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Bid to tighten traffic light system ahead of travel reopening

Bid to tighten traffic light system ahead of travel reopening

Friday 16 April 2021

Bid to tighten traffic light system ahead of travel reopening


A group of politicians is pushing the government to tighten up its traveller testing rules ahead of borders reopening later this month.

The Government is planning to return to its previous ‘traffic’ light system, which marks arrivals as ‘green’, ‘amber’ or ‘red’ depending on the number of covid cases in the jurisdictions they have visited over the past 14 days.

Borders will be opening to UK travel on 26 April, and then travel from all other jurisdictions will resume on 17 May.

The current plan is to mark jurisdictions as ‘green’ if they have fewer than 50 covid cases per 100,000 population. Anyone marked as green will be able to leave quarantine after their first border test.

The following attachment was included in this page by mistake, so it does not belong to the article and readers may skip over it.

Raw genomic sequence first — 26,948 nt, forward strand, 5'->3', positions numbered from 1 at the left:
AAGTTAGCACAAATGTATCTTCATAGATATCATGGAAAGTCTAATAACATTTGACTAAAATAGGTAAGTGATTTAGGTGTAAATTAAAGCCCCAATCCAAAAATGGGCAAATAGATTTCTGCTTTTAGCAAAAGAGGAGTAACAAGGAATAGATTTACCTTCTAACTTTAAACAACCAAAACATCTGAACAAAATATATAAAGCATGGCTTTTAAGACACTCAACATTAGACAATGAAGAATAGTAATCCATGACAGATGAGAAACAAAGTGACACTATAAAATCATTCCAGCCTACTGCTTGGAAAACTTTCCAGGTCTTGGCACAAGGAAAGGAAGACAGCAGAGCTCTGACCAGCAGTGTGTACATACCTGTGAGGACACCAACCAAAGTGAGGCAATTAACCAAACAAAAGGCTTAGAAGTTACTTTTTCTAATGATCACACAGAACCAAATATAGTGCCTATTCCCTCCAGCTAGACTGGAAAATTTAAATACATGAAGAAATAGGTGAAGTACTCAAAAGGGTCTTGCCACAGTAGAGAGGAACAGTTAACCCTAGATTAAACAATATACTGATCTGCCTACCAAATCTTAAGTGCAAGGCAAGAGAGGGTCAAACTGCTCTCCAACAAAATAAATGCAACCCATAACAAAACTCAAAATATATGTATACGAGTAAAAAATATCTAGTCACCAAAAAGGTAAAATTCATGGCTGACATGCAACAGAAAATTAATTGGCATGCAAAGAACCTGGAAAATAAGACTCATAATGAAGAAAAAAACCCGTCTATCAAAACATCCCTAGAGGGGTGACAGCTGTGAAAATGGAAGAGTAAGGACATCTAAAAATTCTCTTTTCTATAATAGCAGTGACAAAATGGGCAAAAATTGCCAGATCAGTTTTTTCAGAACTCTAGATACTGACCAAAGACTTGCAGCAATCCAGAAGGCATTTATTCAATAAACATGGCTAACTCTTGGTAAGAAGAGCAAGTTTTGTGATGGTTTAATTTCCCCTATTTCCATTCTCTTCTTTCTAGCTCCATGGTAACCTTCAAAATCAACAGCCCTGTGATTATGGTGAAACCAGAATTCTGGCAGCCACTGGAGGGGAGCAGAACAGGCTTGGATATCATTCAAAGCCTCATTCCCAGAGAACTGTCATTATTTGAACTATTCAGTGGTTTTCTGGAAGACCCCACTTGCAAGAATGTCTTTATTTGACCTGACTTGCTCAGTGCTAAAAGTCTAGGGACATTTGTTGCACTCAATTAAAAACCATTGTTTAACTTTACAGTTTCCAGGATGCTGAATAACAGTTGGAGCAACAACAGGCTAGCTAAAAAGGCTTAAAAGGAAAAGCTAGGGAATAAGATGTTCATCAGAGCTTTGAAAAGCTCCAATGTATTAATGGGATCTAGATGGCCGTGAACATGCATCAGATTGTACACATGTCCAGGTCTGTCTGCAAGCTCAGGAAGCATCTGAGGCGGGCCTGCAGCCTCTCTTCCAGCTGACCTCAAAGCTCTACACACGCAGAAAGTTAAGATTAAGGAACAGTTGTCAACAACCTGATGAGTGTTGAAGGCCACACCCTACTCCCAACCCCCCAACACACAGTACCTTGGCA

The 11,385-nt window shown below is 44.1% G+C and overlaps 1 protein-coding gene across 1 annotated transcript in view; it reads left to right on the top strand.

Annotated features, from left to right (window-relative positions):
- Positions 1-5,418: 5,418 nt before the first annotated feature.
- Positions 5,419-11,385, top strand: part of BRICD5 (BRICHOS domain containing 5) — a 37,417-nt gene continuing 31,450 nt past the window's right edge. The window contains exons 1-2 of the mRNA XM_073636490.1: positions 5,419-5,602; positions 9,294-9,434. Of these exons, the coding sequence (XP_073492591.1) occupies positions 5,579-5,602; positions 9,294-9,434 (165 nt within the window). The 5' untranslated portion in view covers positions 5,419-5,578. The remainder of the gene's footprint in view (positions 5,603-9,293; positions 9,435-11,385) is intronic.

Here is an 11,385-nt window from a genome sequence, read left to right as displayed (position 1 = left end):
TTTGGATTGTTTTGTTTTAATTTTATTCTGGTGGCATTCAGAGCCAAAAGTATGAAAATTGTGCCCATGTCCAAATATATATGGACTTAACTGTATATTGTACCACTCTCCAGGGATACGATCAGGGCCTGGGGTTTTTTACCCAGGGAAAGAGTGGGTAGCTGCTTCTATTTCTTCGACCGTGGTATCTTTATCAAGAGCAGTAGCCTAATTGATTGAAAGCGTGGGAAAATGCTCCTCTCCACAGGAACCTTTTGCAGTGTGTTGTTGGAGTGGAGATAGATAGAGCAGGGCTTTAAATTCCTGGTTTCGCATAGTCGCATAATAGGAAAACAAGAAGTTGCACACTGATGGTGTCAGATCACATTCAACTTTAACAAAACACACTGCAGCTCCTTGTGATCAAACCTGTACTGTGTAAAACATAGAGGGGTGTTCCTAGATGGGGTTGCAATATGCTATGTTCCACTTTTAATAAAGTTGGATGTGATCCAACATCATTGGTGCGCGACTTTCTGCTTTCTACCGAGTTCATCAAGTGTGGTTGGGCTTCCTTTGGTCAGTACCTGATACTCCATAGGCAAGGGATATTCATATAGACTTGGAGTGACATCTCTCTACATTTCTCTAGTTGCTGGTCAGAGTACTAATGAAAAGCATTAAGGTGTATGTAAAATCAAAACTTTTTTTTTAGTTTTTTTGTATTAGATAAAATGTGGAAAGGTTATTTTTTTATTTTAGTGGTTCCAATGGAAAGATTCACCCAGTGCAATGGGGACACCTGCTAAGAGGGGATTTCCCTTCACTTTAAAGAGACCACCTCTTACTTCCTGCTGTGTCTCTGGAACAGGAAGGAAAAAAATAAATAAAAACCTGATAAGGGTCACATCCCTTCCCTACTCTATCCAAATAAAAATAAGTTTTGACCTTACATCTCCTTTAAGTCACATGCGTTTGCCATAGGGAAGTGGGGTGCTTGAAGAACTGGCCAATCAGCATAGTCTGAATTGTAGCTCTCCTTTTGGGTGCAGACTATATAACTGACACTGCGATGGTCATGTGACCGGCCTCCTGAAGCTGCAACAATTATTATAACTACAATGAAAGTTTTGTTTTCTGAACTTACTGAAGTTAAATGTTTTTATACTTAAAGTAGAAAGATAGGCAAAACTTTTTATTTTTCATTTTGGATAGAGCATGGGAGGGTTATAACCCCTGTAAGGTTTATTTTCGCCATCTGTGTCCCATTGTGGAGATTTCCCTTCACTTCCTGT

But the Safe Travel Guidelines Review Panel – a group of politicians tasked with scrutinising the island’s pandemic border policy – has put forward a proposal that would see this criteria tightened up.

testing swab pcr

Pictured: Anyone who arrives from a green zone can leave quarantine after receiving a negative result from their Day 0 covid test at the border.

“The success of the ongoing vaccination programme does mean that we are now in a very different position to that which prevailed last year, however, as a community we must also remember that this does not mean that the pandemic is now over. While increasing numbers of Islanders have now been afforded a greater level of protection through vaccination this coronavirus, in its number of variant forms, still poses a threat,” the panel reasoned in a report accompanying their proposition.

“The changes to the Safer Travel Policy suggested by the Panel aim to enhance the measures that have been put in place already by Government and to ensure that there is a counter-balance to the relaxation of restrictions taking place both here and in the UK and a recognition that we are allowing greater levels of travel at a time when the virus remains prevalent in a number of jurisdictions.

“The Panel are also seeking to ensure that the island avoids any situation similar to that in December 2020 when inbound travel combined with a relaxation in of restrictions resulted in a spike in cases.”